Monday, January 25, 2010

Gravity's Rainbow, Against The Day, and Chronic City

I've considered Gravity's Rainbow to be among my favorite books since I spent a week reading it when I was 20.  I remember how overwhelming the experience was: the absence of anything approaching a traditional plot structure with seemingly disjointed episodes leading further and further into confusion, the characters hilarious and exasperating and opaque, the sublime ridiculousness of the plot points, the extremity and vulgarity in the many, many sex scenes, but more than anything Pynchon's ability to draw pure poetry and a near-gnostic wisdom from his cartoonish hyper-reality.

I'd been touched by great works of literature before, but this was the first great work of literature that fundamentally changed me. My entire way of seeing had been engulfed by Gravity's Rainbow. An arc of history had me caught in its parabola. I wondered how to dislodge myself before the inevitable crashdown. I reveled in my small freedoms. I grew more paranoid.

I wasn't previously unfamiliar with paranoid fiction.  William Burroughs, Robert Anton Wilson, and Philip K. Dick had all had been brief obsessions, although none were capable of Pynchon's grand sweeping vision and masterful use of language. But unlike many other artworks that I thought profound, I had no interest in re-reading it anytime soon. I've likened that first read of Gravity's Rainbow to climbing Everest.  How many people suffer their way up to the peak and then think, -I'll have to do this again next year?  Not many.

I've had a hard time deciding how many times I've read Gravity's Rainbow. I did a cursory read again, some years later, although I recall rushing through many of the episodes in the earlier and later parts, only lingering over the long third part of the book, In The Zone, which is the funniest.  And I went back to read certain episodes here and there over time. But I'd never spent the time to rewalk each step carefully through the whole thing again since my too-rushed first read.  Until now.  I've spent the last six months re-reading Gravity's Rainbow bit by bit.  And I've decided to officially call this my third full read of the book, although it could be the second, the fourth, or - one could argue - the first, since time and memory struck much of the book in the intervening years, while time and experience leant me a new perspective.

So, I've been assuming that if you've read this far done, you have some context for Gravity's Rainbow, but if not, here's a brief summary of the unsummarizable: the novel takes place at the end of WWII and is set in England, liberated France, and thereafter in the fractured Germany and other parts of Central Europe.  The central figure of the novel is Tyrone Slothrop, an American intelligence soldier who was subjected to Jungian conditioning when an infant that makes him particularly susceptible to the, well, mystical properties of V-2 rockets as an adult.  Like Benny Profane in V., Slothrop is a chaotic stumbler towards truth, and the deluded servants of order, represented by Pointsman in this novel and Stencil in V., cannot resist attempting to use him as a tool.  That's an oversimplification, but I'm trying to keep it simple here. Although Slothrop is the central figure, there's many, many, many other characters in Gravity's Rainbow, and often Slothrop has nothing to do with with action in a given episode.  Okay, the episodes: the book is split into four parts: (1) Beyond The Zero, which takes place in England during the Blitz in the last months of 1944, (2) Un Perm' au Casino Hermann Goering, which takes place at a casino in liberated France in the first months of 1945, (3) In The Zone, which takes place in Central Europe, primarily the former Germany, in the middle of 1945, and (4) The Counterforce, which leaps all over Europe and America and forward and backwards in time, but most of the "present" action takes place in late summer/early fall 1945.  I mentioned the mystical aspect of rockets.  Much of the latter two sections are about a search for information about a unique rocket, the Swartzgerat ("black device"), which is symbolically important for reasons that are unclear to most of the characters.  Much of the story deals with the idea of sacrifice, the symbolism of the Tarot, and the importance of Jungian archetypes (for instance the story of Hansel and Gretel plays a key part in the meaning of the Swartzgerat to those who fired it). The meaning of the Swartzgerat's target, though, is essential to the structure.  Each of these parts are divided into episodes, set off by an elliptical sequence of boxes.  The episodes have a particularly cinematic feeling to them.  As in film editing, they often have no literal connection to the previous episode, but derive meaning from their sequence.  I suspect that this summary will leave those with little knowledge of GR more confused than before, but I don't know how to be more clear with this book.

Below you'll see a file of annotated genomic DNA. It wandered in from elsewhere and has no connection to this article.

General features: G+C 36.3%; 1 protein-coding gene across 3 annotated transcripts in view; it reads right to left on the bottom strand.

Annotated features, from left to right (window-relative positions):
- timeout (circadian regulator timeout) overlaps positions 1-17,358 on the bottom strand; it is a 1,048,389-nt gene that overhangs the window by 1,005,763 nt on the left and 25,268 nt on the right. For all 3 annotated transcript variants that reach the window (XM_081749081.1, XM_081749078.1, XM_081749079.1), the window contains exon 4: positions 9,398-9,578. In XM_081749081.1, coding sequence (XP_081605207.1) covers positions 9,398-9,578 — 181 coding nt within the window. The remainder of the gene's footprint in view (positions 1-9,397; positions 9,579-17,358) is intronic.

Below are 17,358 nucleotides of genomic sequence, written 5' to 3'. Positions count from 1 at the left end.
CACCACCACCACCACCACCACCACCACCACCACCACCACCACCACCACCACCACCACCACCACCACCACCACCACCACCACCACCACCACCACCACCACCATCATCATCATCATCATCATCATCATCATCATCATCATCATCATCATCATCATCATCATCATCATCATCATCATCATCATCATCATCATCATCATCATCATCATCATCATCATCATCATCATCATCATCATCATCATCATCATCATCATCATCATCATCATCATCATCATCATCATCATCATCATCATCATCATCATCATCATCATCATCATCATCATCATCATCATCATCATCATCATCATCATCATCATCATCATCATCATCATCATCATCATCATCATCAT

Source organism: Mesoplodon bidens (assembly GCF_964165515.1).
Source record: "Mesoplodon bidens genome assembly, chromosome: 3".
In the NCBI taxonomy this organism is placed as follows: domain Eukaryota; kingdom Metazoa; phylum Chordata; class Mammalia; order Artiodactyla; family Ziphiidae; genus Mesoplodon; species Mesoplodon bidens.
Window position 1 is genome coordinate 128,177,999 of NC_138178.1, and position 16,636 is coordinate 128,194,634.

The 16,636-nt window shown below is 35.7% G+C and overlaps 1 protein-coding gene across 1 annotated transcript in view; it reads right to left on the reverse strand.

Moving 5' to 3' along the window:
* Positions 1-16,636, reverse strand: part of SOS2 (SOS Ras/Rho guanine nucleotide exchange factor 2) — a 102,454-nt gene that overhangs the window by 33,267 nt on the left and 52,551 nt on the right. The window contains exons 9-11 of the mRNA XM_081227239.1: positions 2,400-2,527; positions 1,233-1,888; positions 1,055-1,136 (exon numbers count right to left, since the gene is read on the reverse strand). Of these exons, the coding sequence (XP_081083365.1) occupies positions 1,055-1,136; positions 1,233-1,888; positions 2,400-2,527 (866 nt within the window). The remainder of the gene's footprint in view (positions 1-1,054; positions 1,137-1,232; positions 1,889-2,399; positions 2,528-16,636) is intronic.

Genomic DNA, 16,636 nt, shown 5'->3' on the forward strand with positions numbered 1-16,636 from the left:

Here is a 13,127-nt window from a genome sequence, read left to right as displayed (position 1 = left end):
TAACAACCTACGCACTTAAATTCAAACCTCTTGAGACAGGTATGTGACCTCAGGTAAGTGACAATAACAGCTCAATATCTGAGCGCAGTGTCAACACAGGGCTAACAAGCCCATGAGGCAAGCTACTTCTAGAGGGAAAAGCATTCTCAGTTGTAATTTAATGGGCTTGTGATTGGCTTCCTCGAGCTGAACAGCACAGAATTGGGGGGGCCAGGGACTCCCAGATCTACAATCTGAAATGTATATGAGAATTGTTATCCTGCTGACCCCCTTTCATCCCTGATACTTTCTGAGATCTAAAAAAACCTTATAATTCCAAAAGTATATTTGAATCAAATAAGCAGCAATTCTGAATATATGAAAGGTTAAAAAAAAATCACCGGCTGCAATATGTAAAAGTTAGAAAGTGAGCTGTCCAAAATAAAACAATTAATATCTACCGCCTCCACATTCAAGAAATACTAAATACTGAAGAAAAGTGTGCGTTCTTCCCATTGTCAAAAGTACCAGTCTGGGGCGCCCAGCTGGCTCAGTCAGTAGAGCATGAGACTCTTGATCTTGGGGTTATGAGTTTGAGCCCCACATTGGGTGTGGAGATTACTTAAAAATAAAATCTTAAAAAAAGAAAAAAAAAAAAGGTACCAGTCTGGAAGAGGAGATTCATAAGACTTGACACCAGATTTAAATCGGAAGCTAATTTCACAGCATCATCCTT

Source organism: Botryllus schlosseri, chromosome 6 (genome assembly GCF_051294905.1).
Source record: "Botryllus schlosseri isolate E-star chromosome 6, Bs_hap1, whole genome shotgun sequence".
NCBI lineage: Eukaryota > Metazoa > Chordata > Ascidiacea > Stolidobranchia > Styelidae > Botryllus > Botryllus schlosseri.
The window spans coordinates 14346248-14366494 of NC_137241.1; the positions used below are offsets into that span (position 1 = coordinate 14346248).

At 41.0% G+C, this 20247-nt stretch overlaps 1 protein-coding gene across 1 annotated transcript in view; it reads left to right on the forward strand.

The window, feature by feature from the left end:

So yes, it's a little challenging.  But it's beautifully written, even in the ugly parts.  And it's funny as hell.  Often.  Not always.